A week earlier, the New Zealand Maori Council asked the New Zealand Human Rights Commission to investigate an organisation with which Brash is involved, known as Hobson’s Pledge.

Matthew Tukaki, the council’s executive director, described Hobson’s Pledge as nothing more than a divisive group of “haters” who “would do nothing more than send us all back to the dark ages”.

He accused Brash “and his cronies” of wanting to divide the nation “off the back of their tired old man views and their position that it’s their way or the highway.”

And he said Hobson’s Pledge’s leadership had expressed views in public over many months that constitute “the incitement to both violence and racism, hate and the segregation of New Zealand society”.

This incitement not only affects Maori but also peoples of colour, Asian New Zealanders and the Polynesian community, Tukaki said.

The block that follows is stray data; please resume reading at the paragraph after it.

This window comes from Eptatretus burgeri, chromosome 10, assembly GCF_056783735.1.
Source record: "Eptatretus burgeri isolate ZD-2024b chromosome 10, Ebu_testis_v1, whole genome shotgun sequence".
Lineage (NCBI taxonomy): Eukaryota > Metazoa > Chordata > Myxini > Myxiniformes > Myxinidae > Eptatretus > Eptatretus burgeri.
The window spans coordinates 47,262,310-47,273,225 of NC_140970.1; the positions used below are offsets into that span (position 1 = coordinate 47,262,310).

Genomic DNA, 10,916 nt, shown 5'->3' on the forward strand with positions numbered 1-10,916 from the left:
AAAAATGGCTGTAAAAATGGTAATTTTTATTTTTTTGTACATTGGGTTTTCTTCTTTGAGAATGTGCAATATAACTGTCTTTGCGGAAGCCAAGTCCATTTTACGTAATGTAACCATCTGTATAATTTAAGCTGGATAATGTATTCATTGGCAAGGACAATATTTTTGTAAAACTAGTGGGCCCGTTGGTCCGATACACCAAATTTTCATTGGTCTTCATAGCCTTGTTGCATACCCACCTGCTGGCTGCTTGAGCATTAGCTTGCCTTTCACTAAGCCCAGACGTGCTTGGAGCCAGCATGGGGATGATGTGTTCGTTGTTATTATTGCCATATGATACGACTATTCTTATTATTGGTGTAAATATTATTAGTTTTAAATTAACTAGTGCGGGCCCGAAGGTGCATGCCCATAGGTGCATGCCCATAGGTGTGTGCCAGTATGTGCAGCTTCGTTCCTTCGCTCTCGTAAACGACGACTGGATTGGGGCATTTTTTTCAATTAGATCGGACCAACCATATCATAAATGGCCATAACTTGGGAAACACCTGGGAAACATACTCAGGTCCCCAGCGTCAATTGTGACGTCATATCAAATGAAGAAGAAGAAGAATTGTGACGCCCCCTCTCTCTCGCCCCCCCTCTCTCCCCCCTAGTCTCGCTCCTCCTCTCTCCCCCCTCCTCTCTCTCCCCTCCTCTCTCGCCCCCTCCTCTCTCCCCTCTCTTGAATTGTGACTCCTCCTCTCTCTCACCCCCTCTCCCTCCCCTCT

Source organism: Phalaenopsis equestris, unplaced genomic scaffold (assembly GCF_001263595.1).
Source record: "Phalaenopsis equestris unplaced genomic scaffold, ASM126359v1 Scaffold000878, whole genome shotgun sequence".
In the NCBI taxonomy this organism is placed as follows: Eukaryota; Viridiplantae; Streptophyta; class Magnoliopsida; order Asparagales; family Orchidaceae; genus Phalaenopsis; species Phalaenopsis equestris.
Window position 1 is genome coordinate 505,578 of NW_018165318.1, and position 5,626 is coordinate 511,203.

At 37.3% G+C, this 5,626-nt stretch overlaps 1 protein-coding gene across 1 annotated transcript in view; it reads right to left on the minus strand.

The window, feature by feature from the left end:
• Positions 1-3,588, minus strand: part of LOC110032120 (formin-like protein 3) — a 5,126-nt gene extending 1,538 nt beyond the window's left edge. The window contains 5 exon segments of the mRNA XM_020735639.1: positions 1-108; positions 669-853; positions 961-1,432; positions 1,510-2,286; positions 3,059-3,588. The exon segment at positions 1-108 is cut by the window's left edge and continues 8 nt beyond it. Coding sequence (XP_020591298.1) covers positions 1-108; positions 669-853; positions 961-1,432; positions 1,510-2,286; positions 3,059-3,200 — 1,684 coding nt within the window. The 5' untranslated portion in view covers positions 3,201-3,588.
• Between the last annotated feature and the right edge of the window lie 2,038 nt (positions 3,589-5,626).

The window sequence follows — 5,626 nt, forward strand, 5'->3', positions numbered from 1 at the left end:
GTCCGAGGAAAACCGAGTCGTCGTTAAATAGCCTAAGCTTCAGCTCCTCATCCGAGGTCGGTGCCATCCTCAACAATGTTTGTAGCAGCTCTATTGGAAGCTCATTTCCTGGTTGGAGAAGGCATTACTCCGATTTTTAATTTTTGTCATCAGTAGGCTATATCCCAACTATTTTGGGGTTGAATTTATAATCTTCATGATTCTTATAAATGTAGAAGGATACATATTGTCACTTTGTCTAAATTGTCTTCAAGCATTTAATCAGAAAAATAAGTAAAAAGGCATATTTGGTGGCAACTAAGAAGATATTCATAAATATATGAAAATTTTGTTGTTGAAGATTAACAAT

His statement did not challenge or rebut any specific positions espoused by Hobson’s Pledge.  Nor did he explain his objection(s) to the organisation’s fundamental goal, which is

 … to remove from law and practice any race-based discrimination in governance and property rights.

Rather, the remarks were personal. Tukaki said:

They may wear suits and drive around in late model expensive European cars; they may live in postcodes that many Maori cannot afford and they may be able to holiday at their leisure – but they are nothing more than a gang of misfits that seek to incite hate and divide the country – they should be held to account. Don Brash is a tired man whose time has long past looking for relevancy – well it time we all made him and his little group of buddies irrelevant.

Brash rejoined that claims of racism were “absolutely outrageously stupid” and said he was taking legal advice.

 It’s a serious accusation … not only of racism, but also of advocating violence.

He reiterated:

We’re in favour of a single standard of citizenship for all.

The merits of the Maori Council’s action inevitably was discussed on RNZ’s The Panel.